People plant the same flowers every year. Why? It is the familiar and known that…
In search of a blue dahlia –
I have often heard that there is no blue dahlia.
Last year I planted a blue dahlia I bought at the market Stop and Shop. The bright photo on the front of the box depicted a very blue colored dahlia. The name of the variety was ‘Blue Bell.’ I had to buy it.
On the website Gardenia.net I read a bit about this dahlia.
The site said, “Produces truly beautiful purple-blue flowers adorned with broad petals that fade to lavender-blue.
“The fully double flowers, up to 4-6 inches…are normally large and the plants easily top 40 inches tall, although there are even taller varieties.”
I thought what a find this was to come across a blue dahlia in a local supermarket.
It did not bloom last year, but I still packed it up to store for the winter.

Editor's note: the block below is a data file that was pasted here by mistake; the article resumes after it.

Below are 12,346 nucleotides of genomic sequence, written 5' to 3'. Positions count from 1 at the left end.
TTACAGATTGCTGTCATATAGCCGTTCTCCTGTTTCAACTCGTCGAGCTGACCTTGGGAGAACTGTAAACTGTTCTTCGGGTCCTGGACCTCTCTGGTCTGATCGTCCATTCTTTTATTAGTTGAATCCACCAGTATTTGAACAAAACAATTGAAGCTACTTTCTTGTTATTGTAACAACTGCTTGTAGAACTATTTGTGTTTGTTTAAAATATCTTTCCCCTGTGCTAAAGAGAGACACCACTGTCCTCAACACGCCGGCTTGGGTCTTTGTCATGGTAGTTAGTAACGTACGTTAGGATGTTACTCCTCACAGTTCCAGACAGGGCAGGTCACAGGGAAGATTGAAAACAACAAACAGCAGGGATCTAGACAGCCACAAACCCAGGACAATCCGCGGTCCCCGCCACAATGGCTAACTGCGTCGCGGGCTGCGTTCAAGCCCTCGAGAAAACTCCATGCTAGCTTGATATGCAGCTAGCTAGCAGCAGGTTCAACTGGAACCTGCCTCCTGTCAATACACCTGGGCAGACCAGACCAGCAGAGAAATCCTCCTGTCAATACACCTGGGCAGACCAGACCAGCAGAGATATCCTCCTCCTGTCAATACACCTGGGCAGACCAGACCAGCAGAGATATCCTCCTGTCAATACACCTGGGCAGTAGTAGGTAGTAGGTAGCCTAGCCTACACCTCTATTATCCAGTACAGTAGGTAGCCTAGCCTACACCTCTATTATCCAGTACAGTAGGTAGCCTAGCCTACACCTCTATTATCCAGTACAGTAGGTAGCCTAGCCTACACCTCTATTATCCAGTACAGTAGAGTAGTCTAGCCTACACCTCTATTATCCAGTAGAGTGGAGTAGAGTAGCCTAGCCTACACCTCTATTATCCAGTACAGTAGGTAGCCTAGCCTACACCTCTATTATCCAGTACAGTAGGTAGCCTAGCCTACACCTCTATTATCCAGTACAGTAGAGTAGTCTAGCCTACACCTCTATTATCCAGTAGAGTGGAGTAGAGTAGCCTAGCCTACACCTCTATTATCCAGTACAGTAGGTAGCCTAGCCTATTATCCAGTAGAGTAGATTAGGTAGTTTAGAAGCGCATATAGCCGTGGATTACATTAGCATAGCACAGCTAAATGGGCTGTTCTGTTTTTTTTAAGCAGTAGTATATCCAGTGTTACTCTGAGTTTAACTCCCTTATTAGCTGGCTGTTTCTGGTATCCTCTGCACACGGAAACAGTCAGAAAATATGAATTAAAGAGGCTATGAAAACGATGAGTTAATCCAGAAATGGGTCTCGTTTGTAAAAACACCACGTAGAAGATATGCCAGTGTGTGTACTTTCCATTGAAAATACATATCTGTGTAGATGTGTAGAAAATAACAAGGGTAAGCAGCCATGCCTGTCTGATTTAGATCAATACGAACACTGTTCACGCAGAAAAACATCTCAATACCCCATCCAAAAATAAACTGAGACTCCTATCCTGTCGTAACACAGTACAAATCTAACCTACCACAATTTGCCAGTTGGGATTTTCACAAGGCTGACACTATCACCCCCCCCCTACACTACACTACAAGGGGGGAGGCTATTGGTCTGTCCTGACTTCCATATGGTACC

It bloomed this year. As you can see, it is not really a pure blue look.
It looks more like a purple. [below]
Dahlia expert and writer Bill McClaren wrote the book Encyclopedia of Dahlias.
He says, “If a bloom in the red class has the least hint of blue in it, it is classified as purple.”
Other dahlias in my garden
I planted several dahlias this summer.
When I was walking around the garden last week, I realized that the front door was framed with dahlias.
There I saw on the right the tall red ‘Bishop of Llandaff’ and on the left in the back the yellow ‘Sunburst Nelson.’
This photo of the front steps highlights the colors of both yellow and red in these two dahlias. [below].
It was fun to experiment with a blue dahlia, but these two faithful varieties work just fine for me.
James Vick (1818-1882), seed company owner from Rochester, New York, loved dahlias. No surprise that he wrote in 1878, “The dahlia is ouir best autumn flower. We can depend upon it until frost, no matter how long delayed.”